Former NHL defenseman Montador honored at funeral
MISSISSAUGA, Ontario (AP) — Hundreds of friends, family members and teammates gathered Saturday for former NHL defenseman Steve Montador’s funeral. He died last weekend at the age of 35.
“Imagine if there was a time where there wasn’t hockey: You wouldn’t be able to have a place big enough for as many people to come to see Steve,” former Calgary Flames teammate Craig Conroy said. “If you met him one time or you played with him for 10 years, you just love him. That’s the kind of person he was.”
In the middle of the hockey season and on a snowy afternoon, the hockey community paid its respects to a man remembered for his contributions on the ice, in dressing rooms and through charitable endeavors outside the game. Montador was remembered as a best friend and ideal teammate.
David Clarkson of the Toronto Maple Leafs and Dan Carcillo of the Chicago Blackhawks were among those in attendance at the Mississauga Convention Centre, a group that also included former goalie and junior teammate Stephen Valiquette, Anaheim Ducks teammate George Parros, Flames teammates Martin Gelinas and Rhett Warrener, Canadian women’s star Hayley Wickenheiser and Mathieu Schneider of the NHL Players’ Association.
Speeches that included jokes, stories and anecdotes of Montador’s life went on for almost two hours during a powerful, moving ceremony. Friends and family members said their emotional goodbyes and tried to convey how much he meant to them.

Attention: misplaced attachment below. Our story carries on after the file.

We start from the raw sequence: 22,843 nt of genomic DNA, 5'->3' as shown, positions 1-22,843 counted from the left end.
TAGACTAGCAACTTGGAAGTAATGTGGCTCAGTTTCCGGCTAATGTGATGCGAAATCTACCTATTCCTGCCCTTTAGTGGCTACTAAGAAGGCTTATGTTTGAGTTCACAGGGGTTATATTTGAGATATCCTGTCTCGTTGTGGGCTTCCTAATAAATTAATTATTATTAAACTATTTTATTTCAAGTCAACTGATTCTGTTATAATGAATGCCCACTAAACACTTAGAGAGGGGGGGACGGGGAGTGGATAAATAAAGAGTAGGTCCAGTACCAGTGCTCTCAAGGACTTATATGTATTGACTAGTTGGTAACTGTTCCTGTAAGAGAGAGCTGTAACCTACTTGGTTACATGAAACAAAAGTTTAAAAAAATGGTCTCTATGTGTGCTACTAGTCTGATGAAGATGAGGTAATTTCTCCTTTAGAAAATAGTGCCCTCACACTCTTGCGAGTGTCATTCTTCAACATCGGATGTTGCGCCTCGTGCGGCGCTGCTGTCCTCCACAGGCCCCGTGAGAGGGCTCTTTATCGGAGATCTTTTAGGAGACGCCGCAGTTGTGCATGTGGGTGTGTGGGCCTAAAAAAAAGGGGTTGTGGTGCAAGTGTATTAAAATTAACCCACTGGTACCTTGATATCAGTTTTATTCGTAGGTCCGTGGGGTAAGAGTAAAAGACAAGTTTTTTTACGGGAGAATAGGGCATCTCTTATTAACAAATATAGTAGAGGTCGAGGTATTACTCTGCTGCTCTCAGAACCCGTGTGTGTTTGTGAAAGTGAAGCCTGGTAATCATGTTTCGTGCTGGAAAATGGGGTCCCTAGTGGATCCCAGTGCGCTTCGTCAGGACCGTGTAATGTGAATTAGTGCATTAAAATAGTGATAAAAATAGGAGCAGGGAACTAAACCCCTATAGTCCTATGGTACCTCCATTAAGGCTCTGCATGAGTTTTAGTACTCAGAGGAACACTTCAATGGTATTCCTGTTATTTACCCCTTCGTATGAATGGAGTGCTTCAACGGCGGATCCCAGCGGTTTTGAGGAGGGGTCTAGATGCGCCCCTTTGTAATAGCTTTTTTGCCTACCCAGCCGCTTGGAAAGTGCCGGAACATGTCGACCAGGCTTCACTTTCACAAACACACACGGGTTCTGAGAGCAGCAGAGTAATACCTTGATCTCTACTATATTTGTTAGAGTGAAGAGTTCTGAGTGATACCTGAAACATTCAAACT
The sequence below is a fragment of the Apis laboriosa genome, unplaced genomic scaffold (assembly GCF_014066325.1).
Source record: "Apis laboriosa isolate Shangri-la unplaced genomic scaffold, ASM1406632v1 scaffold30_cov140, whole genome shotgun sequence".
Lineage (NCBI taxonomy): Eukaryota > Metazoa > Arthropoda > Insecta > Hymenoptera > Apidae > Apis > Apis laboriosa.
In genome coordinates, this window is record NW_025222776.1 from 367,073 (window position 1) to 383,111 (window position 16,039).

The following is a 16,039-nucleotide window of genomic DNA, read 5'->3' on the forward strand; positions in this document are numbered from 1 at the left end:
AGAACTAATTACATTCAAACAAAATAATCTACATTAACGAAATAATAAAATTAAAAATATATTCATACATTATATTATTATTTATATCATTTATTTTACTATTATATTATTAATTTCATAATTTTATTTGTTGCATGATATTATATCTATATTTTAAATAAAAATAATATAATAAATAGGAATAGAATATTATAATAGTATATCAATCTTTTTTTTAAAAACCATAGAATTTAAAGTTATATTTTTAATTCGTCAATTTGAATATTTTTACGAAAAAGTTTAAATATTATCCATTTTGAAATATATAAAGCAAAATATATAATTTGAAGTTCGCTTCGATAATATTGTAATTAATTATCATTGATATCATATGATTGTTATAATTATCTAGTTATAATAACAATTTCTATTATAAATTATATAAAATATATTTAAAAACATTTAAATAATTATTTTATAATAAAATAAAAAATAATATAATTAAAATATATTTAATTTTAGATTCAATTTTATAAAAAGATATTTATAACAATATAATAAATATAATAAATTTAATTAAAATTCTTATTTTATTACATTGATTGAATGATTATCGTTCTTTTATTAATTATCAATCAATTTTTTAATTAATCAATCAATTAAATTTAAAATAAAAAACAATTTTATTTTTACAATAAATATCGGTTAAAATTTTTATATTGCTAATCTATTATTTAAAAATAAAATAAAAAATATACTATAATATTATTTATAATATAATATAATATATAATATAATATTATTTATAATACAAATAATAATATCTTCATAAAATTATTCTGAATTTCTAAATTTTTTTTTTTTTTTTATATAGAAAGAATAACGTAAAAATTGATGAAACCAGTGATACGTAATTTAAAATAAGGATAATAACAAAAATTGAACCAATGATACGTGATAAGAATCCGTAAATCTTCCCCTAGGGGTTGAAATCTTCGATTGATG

“I think guys could’ve gone on for days up there,” Schneider said. “It’s truly amazing. I feel like I can still see him and hear his voice. He was just such an incredible, positive influence on everyone that he touched.”
Montador was celebrated for his overtime goal in Game 1 of the 2004 Western Conference final that was part of the Flames’ run to the Stanley Cup final, for helping children in Tanzania play sports, for his work with the NHLPA and for donating his brain to science to help concussion research.
“It’s uplifting to see so many people come out and show their love and support for a brother that we lost,” said Parros, who flew from California to attend. “It just reminds you how special he was.”
Montador’s coffin was brought out of the building underneath an arch created by his old hockey sticks held up by friends wearing jerseys from the many teams he played on.
Funeral cards bearing Montador’s face and “Monty” also featured a photo of the Vancouver native smiling during a practice with the Flames. Photos from his career and life accompanied the words of several people who were close to him.
“From hearing his family talk and all the friends and everybody, you wish you weren’t doing this at all, but to have the way it went, it was a touching, touching ceremony and funeral,” Conroy said. “It’s just one of those where one minute he’s here and just at 35 is way too young.”
After four seasons in the Ontario Hockey League, Montador played 571 NHL games for the Flames, Florida Panthers, Ducks, Boston Bruins, Buffalo Sabres and Chicago Blackhawks.
He was found unconscious in his Mississauga home Sunday and later pronounced dead. The cause of death has not been determined.